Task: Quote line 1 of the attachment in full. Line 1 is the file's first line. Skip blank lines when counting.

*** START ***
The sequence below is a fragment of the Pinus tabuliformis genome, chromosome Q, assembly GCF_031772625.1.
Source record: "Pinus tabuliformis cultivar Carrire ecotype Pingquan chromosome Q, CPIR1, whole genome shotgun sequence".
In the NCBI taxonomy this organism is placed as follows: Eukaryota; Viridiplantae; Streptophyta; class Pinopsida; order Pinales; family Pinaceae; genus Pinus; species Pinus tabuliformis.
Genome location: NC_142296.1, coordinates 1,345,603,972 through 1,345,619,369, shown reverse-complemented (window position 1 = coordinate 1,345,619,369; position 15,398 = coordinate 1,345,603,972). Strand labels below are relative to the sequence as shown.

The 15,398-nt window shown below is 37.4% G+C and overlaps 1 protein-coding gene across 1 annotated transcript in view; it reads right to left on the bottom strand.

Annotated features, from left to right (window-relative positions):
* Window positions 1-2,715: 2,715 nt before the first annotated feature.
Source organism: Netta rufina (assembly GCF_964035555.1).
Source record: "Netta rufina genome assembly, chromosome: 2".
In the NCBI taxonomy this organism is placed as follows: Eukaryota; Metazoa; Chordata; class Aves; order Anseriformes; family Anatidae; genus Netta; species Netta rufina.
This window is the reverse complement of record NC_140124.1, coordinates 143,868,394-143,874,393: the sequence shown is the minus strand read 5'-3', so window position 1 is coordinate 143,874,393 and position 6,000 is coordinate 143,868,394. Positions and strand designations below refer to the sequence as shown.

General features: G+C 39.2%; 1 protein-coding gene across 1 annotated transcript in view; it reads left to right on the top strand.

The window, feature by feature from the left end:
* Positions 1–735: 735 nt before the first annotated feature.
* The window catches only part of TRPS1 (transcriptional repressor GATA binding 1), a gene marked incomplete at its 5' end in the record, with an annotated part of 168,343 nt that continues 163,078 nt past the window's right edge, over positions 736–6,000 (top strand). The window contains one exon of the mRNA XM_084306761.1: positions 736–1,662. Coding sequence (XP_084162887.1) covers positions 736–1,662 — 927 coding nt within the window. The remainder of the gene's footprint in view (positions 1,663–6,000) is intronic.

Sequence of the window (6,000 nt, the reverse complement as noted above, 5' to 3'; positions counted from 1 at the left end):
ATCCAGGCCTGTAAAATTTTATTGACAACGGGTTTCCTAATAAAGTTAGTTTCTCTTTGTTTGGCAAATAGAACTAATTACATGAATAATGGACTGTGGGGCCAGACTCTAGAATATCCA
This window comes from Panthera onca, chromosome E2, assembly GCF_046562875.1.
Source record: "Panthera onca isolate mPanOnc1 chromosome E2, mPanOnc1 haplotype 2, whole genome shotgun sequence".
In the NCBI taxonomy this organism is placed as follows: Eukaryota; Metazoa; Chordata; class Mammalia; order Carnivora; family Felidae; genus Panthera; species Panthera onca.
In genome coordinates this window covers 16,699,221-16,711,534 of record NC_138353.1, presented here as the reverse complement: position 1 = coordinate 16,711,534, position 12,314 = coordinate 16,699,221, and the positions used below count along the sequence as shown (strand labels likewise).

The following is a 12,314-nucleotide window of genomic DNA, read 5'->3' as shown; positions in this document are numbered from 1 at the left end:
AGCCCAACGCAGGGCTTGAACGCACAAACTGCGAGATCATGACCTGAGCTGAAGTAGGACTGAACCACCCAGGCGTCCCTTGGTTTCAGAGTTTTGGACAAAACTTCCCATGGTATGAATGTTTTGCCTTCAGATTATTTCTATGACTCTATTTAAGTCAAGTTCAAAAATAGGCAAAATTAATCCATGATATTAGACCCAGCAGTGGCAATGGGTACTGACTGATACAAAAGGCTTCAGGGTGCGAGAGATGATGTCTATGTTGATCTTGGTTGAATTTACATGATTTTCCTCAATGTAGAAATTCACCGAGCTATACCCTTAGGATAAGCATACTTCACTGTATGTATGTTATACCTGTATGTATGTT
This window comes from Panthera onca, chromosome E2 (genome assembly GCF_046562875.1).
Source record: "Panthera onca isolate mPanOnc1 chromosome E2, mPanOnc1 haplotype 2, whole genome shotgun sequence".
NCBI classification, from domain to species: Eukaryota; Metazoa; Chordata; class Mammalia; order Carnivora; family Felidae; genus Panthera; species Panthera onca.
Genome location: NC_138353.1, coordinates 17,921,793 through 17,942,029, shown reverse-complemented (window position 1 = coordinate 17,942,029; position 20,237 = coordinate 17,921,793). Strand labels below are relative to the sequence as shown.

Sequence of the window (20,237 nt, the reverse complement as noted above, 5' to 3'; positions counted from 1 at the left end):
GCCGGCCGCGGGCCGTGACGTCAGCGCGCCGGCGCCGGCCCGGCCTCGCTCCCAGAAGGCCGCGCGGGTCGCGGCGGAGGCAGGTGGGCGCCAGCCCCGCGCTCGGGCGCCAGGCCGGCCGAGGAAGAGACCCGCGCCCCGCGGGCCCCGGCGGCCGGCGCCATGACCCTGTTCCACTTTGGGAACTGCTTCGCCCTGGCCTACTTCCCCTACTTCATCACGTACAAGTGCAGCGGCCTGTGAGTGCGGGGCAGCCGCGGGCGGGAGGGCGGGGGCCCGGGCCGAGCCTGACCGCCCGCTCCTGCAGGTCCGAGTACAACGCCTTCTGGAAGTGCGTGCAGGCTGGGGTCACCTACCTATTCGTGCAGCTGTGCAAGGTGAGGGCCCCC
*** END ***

The sequence below is a fragment of the Pinus tabuliformis genome, chromosome Q, assembly GCF_031772625.1.